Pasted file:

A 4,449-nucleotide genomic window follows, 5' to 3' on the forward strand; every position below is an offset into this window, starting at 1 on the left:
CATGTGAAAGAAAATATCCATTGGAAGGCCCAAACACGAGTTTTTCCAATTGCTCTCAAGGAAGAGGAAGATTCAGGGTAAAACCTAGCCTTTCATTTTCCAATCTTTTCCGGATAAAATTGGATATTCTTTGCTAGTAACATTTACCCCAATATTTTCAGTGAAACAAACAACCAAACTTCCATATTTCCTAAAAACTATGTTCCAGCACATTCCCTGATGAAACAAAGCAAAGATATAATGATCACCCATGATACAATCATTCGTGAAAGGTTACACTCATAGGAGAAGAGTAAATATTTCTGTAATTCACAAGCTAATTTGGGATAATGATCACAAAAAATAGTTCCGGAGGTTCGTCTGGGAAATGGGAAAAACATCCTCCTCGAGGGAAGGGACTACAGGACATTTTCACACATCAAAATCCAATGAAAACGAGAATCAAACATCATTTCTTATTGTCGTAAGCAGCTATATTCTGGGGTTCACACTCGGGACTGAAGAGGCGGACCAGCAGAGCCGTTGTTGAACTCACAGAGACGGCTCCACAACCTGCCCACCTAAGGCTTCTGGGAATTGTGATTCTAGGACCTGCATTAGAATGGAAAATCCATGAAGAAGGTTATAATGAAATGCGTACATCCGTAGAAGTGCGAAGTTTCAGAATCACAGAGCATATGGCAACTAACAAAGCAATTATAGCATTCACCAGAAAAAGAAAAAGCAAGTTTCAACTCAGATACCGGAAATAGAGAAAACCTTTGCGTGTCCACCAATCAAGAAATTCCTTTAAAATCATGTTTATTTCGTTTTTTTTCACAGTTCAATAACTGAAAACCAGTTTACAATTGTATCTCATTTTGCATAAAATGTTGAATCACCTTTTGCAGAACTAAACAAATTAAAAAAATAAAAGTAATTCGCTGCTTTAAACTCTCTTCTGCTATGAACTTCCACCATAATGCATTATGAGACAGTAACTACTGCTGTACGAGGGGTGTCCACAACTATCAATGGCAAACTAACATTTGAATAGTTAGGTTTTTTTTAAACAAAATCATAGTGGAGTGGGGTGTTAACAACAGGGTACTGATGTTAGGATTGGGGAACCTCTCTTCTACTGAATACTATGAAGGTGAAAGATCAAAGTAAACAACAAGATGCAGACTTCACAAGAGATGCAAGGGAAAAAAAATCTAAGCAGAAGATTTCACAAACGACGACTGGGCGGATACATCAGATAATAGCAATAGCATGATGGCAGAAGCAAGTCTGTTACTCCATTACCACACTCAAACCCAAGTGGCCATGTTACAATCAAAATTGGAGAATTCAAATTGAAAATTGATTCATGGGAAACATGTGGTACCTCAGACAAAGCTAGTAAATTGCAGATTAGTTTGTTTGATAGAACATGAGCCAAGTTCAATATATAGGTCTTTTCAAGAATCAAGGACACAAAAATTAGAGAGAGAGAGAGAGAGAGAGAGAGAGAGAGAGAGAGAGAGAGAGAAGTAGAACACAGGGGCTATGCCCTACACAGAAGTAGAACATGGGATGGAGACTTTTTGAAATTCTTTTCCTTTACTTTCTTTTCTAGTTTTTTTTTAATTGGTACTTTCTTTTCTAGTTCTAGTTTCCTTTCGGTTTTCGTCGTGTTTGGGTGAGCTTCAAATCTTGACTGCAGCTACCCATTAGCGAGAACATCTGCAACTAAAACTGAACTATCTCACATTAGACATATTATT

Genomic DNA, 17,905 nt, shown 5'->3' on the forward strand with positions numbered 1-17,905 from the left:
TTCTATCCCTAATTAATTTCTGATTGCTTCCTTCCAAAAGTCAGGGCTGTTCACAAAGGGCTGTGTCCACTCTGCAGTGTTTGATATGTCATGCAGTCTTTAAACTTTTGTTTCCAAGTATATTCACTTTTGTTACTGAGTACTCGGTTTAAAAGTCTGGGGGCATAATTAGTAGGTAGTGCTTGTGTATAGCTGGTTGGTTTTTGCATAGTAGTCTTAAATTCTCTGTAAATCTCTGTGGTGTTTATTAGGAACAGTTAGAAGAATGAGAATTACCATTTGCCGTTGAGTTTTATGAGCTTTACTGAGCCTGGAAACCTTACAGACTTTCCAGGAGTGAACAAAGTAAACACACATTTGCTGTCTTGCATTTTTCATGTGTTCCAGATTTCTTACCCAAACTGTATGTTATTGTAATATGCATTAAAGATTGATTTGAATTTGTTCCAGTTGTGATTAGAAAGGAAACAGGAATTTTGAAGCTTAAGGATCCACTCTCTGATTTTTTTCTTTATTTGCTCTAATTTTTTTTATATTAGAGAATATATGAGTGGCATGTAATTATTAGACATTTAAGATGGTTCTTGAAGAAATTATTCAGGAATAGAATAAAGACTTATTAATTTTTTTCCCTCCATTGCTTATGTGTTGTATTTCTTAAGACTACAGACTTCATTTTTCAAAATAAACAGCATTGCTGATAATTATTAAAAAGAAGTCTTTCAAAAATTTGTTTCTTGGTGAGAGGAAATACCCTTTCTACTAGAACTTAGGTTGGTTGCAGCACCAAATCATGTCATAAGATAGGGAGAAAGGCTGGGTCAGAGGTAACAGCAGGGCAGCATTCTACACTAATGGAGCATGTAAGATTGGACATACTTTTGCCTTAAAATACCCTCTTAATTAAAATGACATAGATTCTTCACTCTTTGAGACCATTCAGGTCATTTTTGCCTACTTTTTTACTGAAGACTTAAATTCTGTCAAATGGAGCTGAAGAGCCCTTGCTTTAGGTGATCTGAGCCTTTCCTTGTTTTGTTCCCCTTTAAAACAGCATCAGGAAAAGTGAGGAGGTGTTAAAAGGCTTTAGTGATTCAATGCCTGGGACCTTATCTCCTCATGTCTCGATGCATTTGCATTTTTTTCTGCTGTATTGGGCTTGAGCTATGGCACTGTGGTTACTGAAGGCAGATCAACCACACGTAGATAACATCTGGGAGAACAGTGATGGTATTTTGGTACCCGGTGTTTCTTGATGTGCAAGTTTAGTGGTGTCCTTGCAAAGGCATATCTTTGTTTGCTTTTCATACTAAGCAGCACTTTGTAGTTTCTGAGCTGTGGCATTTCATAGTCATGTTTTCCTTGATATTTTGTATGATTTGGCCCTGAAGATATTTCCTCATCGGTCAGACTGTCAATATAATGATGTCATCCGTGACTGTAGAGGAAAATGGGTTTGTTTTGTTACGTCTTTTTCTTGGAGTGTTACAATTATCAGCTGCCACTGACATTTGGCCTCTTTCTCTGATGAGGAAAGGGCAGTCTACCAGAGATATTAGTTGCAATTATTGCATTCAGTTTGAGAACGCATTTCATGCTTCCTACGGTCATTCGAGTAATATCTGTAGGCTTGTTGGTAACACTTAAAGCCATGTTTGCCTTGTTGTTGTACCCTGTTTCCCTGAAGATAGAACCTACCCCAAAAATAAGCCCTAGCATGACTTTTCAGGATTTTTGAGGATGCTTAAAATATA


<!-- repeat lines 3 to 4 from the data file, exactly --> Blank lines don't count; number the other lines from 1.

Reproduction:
Genomic DNA, 17,905 nt, shown 5'->3' on the forward strand with positions numbered 1-17,905 from the left:
TTCTATCCCTAATTAATTTCTGATTGCTTCCTTCCAAAAGTCAGGGCTGTTCACAAAGGGCTGTGTCCACTCTGCAGTGTTTGATATGTCATGCAGTCTTTAAACTTTTGTTTCCAAGTATATTCACTTTTGTTACTGAGTACTCGGTTTAAAAGTCTGGGGGCATAATTAGTAGGTAGTGCTTGTGTATAGCTGGTTGGTTTTTGCATAGTAGTCTTAAATTCTCTGTAAATCTCTGTGGTGTTTATTAGGAACAGTTAGAAGAATGAGAATTACCATTTGCCGTTGAGTTTTATGAGCTTTACTGAGCCTGGAAACCTTACAGACTTTCCAGGAGTGAACAAAGTAAACACACATTTGCTGTCTTGCATTTTTCATGTGTTCCAGATTTCTTACCCAAACTGTATGTTATTGTAATATGCATTAAAGATTGATTTGAATTTGTTCCAGTTGTGATTAGAAAGGAAACAGGAATTTTGAAGCTTAAGGATCCACTCTCTGATTTTTTTCTTTATTTGCTCTAATTTTTTTTATATTAGAGAATATATGAGTGGCATGTAATTATTAGACATTTAAGATGGTTCTTGAAGAAATTATTCAGGAATAGAATAAAGACTTATTAATTTTTTTCCCTCCATTGCTTATGTGTTGTATTTCTTAAGACTACAGACTTCATTTTTCAAAATAAACAGCATTGCTGATAATTATTAAAAAGAAGTCTTTCAAAAATTTGTTTCTTGGTGAGAGGAAATACCCTTTCTACTAGAACTTAGGTTGGTTGCAGCACCAAATCATGTCATAAGATAGGGAGAAAGGCTGGGTCAGAGGTAACAGCAGGGCAGCATTCTACACTAATGGAGCATGTAAGATTGGACATACTTTTGCCTTAAAATACCCTCTTAATTAAAATGACATAGATTCTTCACTCTTTGAGACCATTCAGGTCATTTTTGCCTACTTTTTTACTGAAGACTTAAATTCTGTCAAATGGAGCTGAAGAGCCCTTGCTTTAGGTGATCTGAGCCTTTCCTTGTTTTGTTCCCCTTTAAAACAGCATCAGGAAAAGTGAGGAGGTGTTAAAAGGCTTTAGTGATTCAATGCCTGGGACCTTATCTCCTCATGTCTCGATGCATTTGCATTTTTTTCTGCTGTATTGGGCTTGAGCTATGGCACTGTGGTTACTGAAGGCAGATCAACCACACGTAGATAACATCTGGGAGAACAGTGATGGTATTTTGGTACCCGGTGTTTCTTGATGTGCAAGTTTAGTGGTGTCCTTGCAAAGGCATATCTTTGTTTGCTTTTCATACTAAGCAGCACTTTGTAGTTTCTGAGCTGTGGCATTTCATAGTCATGTTTTCCTTGATATTTTGTATGATTTGGCCCTGAAGATATTTCCTCATCGGTCAGACTGTCAATATAATGATGTCATCCGTGACTGTAGAGGAAAATGGGTTTGTTTTGTTACGTCTTTTTCTTGGAGTGTTACAATTATCAGCTGCCACTGACATTTGGCCTCTTTCTCTGATGAGGAAAGGGCAGTCTACCAGAGATATTAGTTGCAATTATTGCATTCAGTTTGAGAACGCATTTCATGCTTCCTACGGTCATTCGAGTAATATCTGTAGGCTTGTTGGTAACACTTAAAGCCATGTTTGCCTTGTTGTTGTACCCTGTTTCCCTGAAGATAGAACCTACCCCAAAAATAAGCCCTAGCATGACTTTTCAGGATTTTTGAGGATGCTTAAAATATA